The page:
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dc.contributor.authorGHOSH, Peter
dc.date.accessioned2014-12-10T11:28:10Z
dc.date.available2014-12-10T11:28:10Z
dc.date.issued2014
dc.identifier.issn1830-7736
dc.identifier.urihttp://hdl.handle.net/1814/33817
dc.descriptionThe lecture was delivered on Wednesday 15 October 2014.en
dc.description.abstractIn 1964 the question of Weber’s present-day significance was an open one which was passionately debated, but in 2014 his canonical position is so secure that it seems superfluous. Nonetheless, the question should be asked, because if it is not, then any view of Max Weber as an integral thinker recedes into the distance, and he dissolves into a series of specialized fragments. The lecture suggests that Weber is important above all because he is a universalist thinker capable of operating under modern conditions, such as specialization and cultural difference, that are radically hostile to universalism. How could he do this ? To answer this question, we should consider, first, the more obviously universalist areas of his thought (academic “science” or Wissenschaft, religion, law) and then the one that is not (politics). However, this is matter for four lectures at least. So here we shall begin at the beginning: with Wissenschaft.en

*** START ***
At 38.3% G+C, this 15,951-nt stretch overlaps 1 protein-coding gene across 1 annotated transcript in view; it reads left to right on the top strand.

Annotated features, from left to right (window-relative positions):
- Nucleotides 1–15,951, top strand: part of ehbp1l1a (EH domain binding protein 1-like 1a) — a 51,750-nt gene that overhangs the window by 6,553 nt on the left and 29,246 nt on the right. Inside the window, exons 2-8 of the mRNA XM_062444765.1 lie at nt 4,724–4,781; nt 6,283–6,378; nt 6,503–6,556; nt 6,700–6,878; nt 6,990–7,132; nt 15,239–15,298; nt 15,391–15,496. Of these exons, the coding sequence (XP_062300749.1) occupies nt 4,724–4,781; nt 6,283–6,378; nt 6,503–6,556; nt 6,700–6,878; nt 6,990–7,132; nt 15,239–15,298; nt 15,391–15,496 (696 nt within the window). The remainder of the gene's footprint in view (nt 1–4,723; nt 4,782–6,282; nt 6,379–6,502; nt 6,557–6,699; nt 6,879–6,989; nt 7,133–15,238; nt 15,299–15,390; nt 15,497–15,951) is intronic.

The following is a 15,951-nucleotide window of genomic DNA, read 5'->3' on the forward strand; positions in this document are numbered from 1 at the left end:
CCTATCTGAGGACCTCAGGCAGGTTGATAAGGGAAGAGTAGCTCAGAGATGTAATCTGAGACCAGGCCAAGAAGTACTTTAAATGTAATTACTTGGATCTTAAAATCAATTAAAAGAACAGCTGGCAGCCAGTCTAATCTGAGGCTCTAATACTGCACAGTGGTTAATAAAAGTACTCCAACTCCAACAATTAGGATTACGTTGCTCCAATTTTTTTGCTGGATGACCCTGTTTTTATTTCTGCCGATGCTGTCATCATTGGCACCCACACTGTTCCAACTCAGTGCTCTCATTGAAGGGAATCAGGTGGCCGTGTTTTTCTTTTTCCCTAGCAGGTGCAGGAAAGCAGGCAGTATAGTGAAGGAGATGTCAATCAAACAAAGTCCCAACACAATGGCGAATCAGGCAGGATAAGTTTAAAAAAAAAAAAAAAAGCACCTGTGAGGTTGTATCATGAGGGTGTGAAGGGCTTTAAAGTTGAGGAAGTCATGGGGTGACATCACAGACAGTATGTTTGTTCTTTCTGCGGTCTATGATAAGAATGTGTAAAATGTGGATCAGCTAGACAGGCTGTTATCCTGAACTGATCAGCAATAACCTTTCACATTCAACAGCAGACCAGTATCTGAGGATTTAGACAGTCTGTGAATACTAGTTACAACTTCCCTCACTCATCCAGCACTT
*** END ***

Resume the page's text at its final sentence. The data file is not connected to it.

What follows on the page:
dc.format.mimetypeapplication/pdf
dc.language.isoenen
dc.relation.ispartofseriesEUI MWP LSen
dc.relation.ispartofseries2014/07en
dc.rightsinfo:eu-repo/semantics/openAccessen
dc.subjectWeberen
dc.subjectWissenschaften
dc.subjectMethodologyen
dc.subjectValuesen
dc.subjectValue-freedomen
dc.subjectUniversitiesen
dc.subjectPoliticsen
dc.subjectIntellectual freedomen
dc.subjectStudentsen
dc.titleWhy should we read Max Weber today? : his conception of Wissenschaften
dc.typeOtheren
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